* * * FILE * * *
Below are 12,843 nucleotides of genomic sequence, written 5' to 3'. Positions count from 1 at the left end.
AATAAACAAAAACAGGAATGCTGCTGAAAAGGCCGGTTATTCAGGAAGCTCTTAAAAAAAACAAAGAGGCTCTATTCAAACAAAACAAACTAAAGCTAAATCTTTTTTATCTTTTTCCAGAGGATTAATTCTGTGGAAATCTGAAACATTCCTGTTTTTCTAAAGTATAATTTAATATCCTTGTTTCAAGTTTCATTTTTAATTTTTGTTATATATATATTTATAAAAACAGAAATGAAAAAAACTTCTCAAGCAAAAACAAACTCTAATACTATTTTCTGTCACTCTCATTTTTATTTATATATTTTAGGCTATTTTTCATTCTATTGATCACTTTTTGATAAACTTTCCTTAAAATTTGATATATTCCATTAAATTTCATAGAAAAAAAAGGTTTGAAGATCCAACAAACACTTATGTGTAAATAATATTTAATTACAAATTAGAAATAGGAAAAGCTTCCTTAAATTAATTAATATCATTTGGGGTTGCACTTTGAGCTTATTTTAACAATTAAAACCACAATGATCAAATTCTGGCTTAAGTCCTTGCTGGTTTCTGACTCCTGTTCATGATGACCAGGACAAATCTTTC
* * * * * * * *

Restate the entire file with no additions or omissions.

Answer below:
Below are 12,843 nucleotides of genomic sequence, written 5' to 3'. Positions count from 1 at the left end.
AATAAACAAAAACAGGAATGCTGCTGAAAAGGCCGGTTATTCAGGAAGCTCTTAAAAAAAACAAAGAGGCTCTATTCAAACAAAACAAACTAAAGCTAAATCTTTTTTATCTTTTTCCAGAGGATTAATTCTGTGGAAATCTGAAACATTCCTGTTTTTCTAAAGTATAATTTAATATCCTTGTTTCAAGTTTCATTTTTAATTTTTGTTATATATATATTTATAAAAACAGAAATGAAAAAAACTTCTCAAGCAAAAACAAACTCTAATACTATTTTCTGTCACTCTCATTTTTATTTATATATTTTAGGCTATTTTTCATTCTATTGATCACTTTTTGATAAACTTTCCTTAAAATTTGATATATTCCATTAAATTTCATAGAAAAAAAAGGTTTGAAGATCCAACAAACACTTATGTGTAAATAATATTTAATTACAAATTAGAAATAGGAAAAGCTTCCTTAAATTAATTAATATCATTTGGGGTTGCACTTTGAGCTTATTTTAACAATTAAAACCACAATGATCAAATTCTGGCTTAAGTCCTTGCTGGTTTCTGACTCCTGTTCATGATGACCAGGACAAATCTTTC